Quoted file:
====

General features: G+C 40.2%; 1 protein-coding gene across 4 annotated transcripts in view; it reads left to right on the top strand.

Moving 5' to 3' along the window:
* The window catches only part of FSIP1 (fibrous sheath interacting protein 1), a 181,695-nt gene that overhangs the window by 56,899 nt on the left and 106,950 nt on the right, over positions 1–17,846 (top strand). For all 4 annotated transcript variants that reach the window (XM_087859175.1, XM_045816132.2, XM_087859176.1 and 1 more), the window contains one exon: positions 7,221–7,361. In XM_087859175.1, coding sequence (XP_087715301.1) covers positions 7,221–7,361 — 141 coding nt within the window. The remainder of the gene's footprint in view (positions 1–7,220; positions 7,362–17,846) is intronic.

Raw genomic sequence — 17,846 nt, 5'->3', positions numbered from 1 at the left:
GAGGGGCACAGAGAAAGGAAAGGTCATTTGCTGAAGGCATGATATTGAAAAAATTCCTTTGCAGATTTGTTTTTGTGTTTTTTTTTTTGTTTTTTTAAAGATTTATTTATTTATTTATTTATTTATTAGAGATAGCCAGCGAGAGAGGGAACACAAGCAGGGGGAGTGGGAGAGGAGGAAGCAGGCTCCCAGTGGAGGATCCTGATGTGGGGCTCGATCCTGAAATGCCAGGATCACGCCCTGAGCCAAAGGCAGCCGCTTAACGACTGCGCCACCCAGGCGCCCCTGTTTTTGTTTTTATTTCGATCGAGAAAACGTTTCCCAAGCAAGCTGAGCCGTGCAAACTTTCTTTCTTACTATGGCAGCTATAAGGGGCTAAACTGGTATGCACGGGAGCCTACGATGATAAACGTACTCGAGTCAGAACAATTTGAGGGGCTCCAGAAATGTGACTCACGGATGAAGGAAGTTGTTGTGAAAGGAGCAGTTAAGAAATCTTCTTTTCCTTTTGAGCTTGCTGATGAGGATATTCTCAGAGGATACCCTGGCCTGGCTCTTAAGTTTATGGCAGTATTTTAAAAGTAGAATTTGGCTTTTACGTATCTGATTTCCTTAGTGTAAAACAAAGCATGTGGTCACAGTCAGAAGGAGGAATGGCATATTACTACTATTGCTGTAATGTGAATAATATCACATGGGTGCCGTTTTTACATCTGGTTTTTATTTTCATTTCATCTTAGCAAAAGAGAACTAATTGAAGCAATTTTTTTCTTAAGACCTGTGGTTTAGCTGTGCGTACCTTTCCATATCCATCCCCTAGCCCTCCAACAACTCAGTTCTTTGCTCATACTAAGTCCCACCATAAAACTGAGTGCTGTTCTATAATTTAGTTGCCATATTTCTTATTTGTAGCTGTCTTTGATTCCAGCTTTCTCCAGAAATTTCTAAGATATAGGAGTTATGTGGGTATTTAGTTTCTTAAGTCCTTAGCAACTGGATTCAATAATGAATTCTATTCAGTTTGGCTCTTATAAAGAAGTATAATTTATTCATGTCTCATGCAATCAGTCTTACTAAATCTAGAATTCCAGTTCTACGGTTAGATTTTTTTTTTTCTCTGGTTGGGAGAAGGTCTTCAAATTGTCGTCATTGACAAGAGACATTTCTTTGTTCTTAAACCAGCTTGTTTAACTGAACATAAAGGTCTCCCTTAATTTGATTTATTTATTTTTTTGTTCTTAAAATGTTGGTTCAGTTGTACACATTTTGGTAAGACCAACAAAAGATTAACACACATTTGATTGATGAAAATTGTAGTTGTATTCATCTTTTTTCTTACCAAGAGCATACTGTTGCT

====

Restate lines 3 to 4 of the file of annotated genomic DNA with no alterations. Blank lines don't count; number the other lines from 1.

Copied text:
* The window catches only part of FSIP1 (fibrous sheath interacting protein 1), a 181,695-nt gene that overhangs the window by 56,899 nt on the left and 106,950 nt on the right, over positions 1–17,846 (top strand). For all 4 annotated transcript variants that reach the window (XM_087859175.1, XM_045816132.2, XM_087859176.1 and 1 more), the window contains one exon: positions 7,221–7,361. In XM_087859175.1, coding sequence (XP_087715301.1) covers positions 7,221–7,361 — 141 coding nt within the window. The remainder of the gene's footprint in view (positions 1–7,220; positions 7,362–17,846) is intronic.

Raw genomic sequence — 17,846 nt, 5'->3', positions numbered from 1 at the left: